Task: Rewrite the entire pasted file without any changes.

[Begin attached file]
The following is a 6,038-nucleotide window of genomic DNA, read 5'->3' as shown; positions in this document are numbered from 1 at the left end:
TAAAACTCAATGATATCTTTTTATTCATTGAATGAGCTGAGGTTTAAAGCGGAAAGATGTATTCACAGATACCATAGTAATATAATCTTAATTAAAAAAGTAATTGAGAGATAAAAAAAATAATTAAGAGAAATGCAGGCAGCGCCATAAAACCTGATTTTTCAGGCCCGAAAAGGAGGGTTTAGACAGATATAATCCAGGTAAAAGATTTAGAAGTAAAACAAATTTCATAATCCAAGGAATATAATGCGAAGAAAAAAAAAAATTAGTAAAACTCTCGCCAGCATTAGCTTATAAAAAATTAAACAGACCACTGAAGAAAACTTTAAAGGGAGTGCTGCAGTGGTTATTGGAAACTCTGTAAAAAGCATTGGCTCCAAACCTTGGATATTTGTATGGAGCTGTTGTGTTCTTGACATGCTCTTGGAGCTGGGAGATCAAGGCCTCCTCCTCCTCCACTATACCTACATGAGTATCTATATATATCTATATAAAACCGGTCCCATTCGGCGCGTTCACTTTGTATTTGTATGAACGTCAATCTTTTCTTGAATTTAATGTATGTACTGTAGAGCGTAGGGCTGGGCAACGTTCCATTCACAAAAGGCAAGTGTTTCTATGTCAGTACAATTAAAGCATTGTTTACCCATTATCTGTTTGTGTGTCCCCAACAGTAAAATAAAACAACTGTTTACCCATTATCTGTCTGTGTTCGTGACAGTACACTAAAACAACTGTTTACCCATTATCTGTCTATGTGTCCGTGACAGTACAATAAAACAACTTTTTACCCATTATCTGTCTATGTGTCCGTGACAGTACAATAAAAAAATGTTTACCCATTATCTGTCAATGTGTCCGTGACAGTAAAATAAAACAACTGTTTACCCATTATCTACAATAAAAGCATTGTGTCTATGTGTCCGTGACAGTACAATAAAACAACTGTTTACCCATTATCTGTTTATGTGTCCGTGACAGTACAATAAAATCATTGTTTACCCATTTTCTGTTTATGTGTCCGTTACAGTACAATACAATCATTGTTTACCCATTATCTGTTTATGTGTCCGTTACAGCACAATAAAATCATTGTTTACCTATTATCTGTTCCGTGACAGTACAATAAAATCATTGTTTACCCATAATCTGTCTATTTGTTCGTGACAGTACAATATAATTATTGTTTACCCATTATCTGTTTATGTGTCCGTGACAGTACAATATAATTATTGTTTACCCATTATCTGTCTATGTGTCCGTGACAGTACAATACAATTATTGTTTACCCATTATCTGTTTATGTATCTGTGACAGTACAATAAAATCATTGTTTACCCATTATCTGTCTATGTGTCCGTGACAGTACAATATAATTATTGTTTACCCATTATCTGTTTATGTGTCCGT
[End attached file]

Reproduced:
The following is a 6,038-nucleotide window of genomic DNA, read 5'->3' as shown; positions in this document are numbered from 1 at the left end:
TAAAACTCAATGATATCTTTTTATTCATTGAATGAGCTGAGGTTTAAAGCGGAAAGATGTATTCACAGATACCATAGTAATATAATCTTAATTAAAAAAGTAATTGAGAGATAAAAAAAATAATTAAGAGAAATGCAGGCAGCGCCATAAAACCTGATTTTTCAGGCCCGAAAAGGAGGGTTTAGACAGATATAATCCAGGTAAAAGATTTAGAAGTAAAACAAATTTCATAATCCAAGGAATATAATGCGAAGAAAAAAAAAAATTAGTAAAACTCTCGCCAGCATTAGCTTATAAAAAATTAAACAGACCACTGAAGAAAACTTTAAAGGGAGTGCTGCAGTGGTTATTGGAAACTCTGTAAAAAGCATTGGCTCCAAACCTTGGATATTTGTATGGAGCTGTTGTGTTCTTGACATGCTCTTGGAGCTGGGAGATCAAGGCCTCCTCCTCCTCCACTATACCTACATGAGTATCTATATATATCTATATAAAACCGGTCCCATTCGGCGCGTTCACTTTGTATTTGTATGAACGTCAATCTTTTCTTGAATTTAATGTATGTACTGTAGAGCGTAGGGCTGGGCAACGTTCCATTCACAAAAGGCAAGTGTTTCTATGTCAGTACAATTAAAGCATTGTTTACCCATTATCTGTTTGTGTGTCCCCAACAGTAAAATAAAACAACTGTTTACCCATTATCTGTCTGTGTTCGTGACAGTACACTAAAACAACTGTTTACCCATTATCTGTCTATGTGTCCGTGACAGTACAATAAAACAACTTTTTACCCATTATCTGTCTATGTGTCCGTGACAGTACAATAAAAAAATGTTTACCCATTATCTGTCAATGTGTCCGTGACAGTAAAATAAAACAACTGTTTACCCATTATCTACAATAAAAGCATTGTGTCTATGTGTCCGTGACAGTACAATAAAACAACTGTTTACCCATTATCTGTTTATGTGTCCGTGACAGTACAATAAAATCATTGTTTACCCATTTTCTGTTTATGTGTCCGTTACAGTACAATACAATCATTGTTTACCCATTATCTGTTTATGTGTCCGTTACAGCACAATAAAATCATTGTTTACCTATTATCTGTTCCGTGACAGTACAATAAAATCATTGTTTACCCATAATCTGTCTATTTGTTCGTGACAGTACAATATAATTATTGTTTACCCATTATCTGTTTATGTGTCCGTGACAGTACAATATAATTATTGTTTACCCATTATCTGTCTATGTGTCCGTGACAGTACAATACAATTATTGTTTACCCATTATCTGTTTATGTATCTGTGACAGTACAATAAAATCATTGTTTACCCATTATCTGTCTATGTGTCCGTGACAGTACAATATAATTATTGTTTACCCATTATCTGTTTATGTGTCCGT